Sage Advice – Risk and coping factors

by Liz Schoeben

Healthy coping skills are especially important in the post-COVID world. As school-based therapists, we have seen many young people adversely affected during the pandemic years. Most kids and teens had limited exposure to in-person social interactions, both positive and negative. So they had limited peer conflicts and, as a result, less practice in developing healthy ways to cope and resolve conflicts.

Our job is to assess the potential risk students pose to themselves.

We do this by looking at their risk factors and their protective factors. The fewer the risk factors and the more the protective factors students have the better they are able to handle stressful  situations.

There are many factors that put one at higher risk. Some are within our control, but many are not. A few examples are: Negative attitudes, values, or beliefs; low self-esteem; drug, or alcohol abuse; and early and repeated antisocial behaviors.

There are also factors that help protect one from these risks. These are known as protective factors. Having a toolbox of healthy ways to cope is key to navigating a healthy adolescence.

Protective factors include community support, good parenting, and economic opportunities. We can divide protective factors into personal, family and community.

 Family includes: stability and predictability; rules, limits, monitoring, structure (age-appropriate); and supportive relationships with family members

School and Community includes: mentoring and support for development of skills and interests;     positive norms; and clear expectations for behavior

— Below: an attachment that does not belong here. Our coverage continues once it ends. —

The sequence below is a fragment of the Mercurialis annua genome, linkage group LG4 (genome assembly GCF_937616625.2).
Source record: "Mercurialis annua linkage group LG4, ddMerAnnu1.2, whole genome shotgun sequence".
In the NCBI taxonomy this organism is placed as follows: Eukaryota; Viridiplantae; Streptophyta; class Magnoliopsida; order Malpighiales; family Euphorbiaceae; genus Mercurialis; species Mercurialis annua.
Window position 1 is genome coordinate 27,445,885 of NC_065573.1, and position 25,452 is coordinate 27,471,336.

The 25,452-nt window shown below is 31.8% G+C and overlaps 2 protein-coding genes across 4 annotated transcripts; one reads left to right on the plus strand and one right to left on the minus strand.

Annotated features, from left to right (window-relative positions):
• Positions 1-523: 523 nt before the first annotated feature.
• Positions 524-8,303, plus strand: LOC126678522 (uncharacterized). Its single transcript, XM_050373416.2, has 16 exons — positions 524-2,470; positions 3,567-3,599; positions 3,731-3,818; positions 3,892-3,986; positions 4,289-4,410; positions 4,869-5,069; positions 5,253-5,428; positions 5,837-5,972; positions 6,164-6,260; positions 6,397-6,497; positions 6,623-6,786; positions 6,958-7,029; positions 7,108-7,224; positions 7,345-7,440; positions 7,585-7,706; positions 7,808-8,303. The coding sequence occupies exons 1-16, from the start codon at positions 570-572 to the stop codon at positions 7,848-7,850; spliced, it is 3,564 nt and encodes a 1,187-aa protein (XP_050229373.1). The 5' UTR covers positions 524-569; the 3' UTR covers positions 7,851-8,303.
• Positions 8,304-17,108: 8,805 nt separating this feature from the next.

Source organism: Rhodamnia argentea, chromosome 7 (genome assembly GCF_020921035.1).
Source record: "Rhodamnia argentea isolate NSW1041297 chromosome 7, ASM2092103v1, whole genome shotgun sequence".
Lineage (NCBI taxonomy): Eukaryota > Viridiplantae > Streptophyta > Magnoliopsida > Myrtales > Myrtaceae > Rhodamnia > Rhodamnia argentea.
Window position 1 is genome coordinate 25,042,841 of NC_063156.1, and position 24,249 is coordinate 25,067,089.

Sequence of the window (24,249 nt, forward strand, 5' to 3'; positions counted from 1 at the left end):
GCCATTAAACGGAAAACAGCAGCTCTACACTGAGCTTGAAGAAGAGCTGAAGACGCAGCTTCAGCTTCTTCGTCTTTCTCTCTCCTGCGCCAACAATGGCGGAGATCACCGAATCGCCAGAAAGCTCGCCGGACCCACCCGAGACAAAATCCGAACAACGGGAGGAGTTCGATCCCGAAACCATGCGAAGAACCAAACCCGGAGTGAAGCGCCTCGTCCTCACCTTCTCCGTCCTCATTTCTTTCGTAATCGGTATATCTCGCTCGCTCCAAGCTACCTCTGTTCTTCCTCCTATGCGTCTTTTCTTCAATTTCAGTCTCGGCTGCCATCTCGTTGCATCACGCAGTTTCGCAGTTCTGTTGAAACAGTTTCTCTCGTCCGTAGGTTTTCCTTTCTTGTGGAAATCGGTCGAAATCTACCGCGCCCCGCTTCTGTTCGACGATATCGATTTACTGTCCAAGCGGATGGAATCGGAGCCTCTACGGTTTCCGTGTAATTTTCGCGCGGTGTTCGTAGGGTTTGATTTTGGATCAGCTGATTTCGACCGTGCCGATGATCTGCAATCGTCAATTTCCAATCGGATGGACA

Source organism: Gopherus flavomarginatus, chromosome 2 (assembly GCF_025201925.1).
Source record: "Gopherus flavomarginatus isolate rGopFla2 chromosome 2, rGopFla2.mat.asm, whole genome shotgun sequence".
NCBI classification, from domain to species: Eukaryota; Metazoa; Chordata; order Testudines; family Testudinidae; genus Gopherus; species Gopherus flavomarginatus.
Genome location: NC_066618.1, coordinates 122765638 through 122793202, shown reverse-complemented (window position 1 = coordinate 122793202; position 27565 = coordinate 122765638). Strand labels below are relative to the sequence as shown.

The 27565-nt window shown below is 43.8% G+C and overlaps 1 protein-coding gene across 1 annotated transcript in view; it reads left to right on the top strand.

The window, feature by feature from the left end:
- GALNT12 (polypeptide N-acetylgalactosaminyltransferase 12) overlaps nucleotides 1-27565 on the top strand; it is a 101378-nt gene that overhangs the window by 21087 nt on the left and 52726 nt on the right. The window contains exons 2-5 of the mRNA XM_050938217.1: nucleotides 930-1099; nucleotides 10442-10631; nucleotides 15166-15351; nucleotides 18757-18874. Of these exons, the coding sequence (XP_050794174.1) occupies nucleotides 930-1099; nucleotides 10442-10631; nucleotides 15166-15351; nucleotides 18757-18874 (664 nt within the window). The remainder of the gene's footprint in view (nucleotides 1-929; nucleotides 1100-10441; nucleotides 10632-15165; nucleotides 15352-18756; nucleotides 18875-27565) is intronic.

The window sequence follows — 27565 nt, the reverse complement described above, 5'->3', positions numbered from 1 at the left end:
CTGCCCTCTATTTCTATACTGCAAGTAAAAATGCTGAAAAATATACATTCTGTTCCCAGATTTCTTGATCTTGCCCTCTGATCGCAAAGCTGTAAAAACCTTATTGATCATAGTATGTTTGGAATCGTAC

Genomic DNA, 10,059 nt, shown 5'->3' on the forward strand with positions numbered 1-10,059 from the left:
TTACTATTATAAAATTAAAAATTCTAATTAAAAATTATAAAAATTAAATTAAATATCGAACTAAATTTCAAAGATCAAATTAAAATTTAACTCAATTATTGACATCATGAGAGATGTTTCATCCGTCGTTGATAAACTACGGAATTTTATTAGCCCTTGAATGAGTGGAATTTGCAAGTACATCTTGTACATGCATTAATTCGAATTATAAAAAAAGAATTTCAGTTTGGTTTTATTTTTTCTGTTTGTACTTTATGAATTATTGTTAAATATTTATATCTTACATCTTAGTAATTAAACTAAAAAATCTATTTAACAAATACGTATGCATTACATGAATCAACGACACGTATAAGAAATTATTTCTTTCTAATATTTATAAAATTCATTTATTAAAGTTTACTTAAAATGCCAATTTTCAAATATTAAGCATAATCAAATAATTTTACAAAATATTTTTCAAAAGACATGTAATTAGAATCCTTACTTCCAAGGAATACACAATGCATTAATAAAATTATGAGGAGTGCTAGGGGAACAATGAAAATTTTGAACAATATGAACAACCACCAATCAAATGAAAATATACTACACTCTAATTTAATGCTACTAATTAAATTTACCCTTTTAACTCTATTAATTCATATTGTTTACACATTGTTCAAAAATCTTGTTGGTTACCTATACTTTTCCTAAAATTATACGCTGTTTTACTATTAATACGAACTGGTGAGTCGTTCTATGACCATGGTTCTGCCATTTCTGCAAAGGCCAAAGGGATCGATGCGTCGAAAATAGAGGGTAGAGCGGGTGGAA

The factors we have the most control over are personal. This is where having several positive coping skills is vital. These include: the ability to control one’s emotions; positive self-concept; and feeling connected with at least two areas outside of family.

 Part of our work as school-based therapists is to help students explore coping skills. This can include doing something you love, eating and sleeping well, exercising, using relaxation techniques, and engaging in positive self-talk. We encourage students to think of at least one physical activity as a way to cope. Much has been written about the positive effects physical activity has on mental well-being, improving stress resilience, and lowering the risk of anxiety, and depression. Through exercise, there is a reduction in the body’s levels of stress hormones, such as adrenaline and cortisol. Research also reveals an increase in the neurotransmitter serotonin, which contributes to feelings of well-being and happiness. Examples of ways to cope physically include walking, running, weight training, dancing, school sports, doing yoga or deep breathing. Students often report playing video games or other online gaming to reduce stress. Done in moderation this can be a great way for some teens to relax and destress. And of course, eating dark chocolate in moderation may also have hidden health benefits. Chocolate contains psychoactive ingredients, including some that produce euphoric effects similar to those of cannabis. Chocolate also contains neurochemicals that play a role in the regulation of mood and depression and antioxidants that help fight inflammation, which may also factor into depression.

I would encourage families to make a list of healthy ways in which to cope. Some of mine include 1,000-piece puzzles, taking long baths, kickboxing and watching soap operas. What are yours? Pen



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